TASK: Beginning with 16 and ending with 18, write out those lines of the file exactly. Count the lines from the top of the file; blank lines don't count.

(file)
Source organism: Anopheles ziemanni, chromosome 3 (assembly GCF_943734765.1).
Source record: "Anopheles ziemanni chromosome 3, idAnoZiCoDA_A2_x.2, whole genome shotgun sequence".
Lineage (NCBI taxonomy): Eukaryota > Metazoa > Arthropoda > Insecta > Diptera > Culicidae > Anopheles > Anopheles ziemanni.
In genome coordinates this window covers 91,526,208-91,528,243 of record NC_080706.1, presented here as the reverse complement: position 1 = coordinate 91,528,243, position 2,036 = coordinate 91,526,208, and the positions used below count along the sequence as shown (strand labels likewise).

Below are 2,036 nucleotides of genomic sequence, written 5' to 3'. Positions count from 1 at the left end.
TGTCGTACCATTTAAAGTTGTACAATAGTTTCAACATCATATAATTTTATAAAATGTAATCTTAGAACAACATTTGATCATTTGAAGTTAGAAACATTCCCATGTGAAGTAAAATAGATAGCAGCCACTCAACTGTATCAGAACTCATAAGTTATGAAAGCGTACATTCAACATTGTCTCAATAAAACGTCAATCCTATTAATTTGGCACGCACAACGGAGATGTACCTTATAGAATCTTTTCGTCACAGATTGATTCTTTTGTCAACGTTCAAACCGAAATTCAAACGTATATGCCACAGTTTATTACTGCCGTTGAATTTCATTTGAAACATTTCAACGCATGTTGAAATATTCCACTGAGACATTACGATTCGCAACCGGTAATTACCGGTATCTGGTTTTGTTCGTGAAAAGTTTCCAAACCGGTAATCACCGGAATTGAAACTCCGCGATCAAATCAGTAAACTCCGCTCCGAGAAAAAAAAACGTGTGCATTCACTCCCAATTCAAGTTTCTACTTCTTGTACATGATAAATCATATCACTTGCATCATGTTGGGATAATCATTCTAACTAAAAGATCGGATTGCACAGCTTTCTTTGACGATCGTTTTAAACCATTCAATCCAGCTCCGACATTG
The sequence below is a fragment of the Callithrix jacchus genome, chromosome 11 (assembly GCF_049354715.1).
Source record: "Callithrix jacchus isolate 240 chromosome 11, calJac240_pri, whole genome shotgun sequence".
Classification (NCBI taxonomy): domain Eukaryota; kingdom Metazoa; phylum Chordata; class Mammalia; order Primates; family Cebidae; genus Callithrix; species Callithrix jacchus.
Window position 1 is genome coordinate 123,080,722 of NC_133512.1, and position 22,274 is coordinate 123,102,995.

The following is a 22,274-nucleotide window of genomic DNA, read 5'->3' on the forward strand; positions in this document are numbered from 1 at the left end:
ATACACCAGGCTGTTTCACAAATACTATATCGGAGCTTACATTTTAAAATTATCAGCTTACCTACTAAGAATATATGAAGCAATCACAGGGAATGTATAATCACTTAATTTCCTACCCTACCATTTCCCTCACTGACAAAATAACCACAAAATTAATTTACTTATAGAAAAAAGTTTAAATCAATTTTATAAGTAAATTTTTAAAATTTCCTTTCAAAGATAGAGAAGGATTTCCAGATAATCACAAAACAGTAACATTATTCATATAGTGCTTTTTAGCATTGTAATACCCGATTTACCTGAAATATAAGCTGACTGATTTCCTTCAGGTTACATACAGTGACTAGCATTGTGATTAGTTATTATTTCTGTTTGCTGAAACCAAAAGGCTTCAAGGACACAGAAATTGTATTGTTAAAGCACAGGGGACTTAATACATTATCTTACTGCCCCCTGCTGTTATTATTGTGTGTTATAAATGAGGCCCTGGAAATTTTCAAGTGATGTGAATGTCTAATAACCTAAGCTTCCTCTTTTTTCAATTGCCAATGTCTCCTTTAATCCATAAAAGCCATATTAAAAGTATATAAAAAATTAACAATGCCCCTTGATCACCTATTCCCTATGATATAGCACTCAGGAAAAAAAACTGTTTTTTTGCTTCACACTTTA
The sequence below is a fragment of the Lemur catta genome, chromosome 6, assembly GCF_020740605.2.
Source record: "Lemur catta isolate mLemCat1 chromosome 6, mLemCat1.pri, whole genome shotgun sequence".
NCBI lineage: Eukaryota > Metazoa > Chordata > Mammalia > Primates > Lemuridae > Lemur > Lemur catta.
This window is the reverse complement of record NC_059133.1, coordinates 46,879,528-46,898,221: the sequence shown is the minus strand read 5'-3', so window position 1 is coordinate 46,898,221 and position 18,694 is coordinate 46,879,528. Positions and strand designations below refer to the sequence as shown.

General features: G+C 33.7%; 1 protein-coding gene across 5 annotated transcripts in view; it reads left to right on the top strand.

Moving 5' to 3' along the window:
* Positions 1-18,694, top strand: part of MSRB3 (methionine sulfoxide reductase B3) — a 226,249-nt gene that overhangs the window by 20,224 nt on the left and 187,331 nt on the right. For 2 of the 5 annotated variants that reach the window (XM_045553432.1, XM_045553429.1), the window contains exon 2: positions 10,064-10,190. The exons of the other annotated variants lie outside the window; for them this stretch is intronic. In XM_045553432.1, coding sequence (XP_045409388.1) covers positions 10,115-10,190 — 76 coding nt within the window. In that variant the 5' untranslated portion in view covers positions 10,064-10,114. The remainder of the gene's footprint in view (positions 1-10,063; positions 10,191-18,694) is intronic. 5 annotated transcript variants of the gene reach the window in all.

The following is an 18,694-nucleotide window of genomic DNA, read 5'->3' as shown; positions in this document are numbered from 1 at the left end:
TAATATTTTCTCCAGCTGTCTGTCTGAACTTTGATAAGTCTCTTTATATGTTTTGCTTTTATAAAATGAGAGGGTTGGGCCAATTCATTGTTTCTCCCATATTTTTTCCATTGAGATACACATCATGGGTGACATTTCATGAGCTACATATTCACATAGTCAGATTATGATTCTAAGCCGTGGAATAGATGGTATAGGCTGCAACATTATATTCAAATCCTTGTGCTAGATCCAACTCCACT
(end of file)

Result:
This window is the reverse complement of record NC_059133.1, coordinates 46,879,528-46,898,221: the sequence shown is the minus strand read 5'-3', so window position 1 is coordinate 46,898,221 and position 18,694 is coordinate 46,879,528. Positions and strand designations below refer to the sequence as shown.

General features: G+C 33.7%; 1 protein-coding gene across 5 annotated transcripts in view; it reads left to right on the top strand.

Moving 5' to 3' along the window: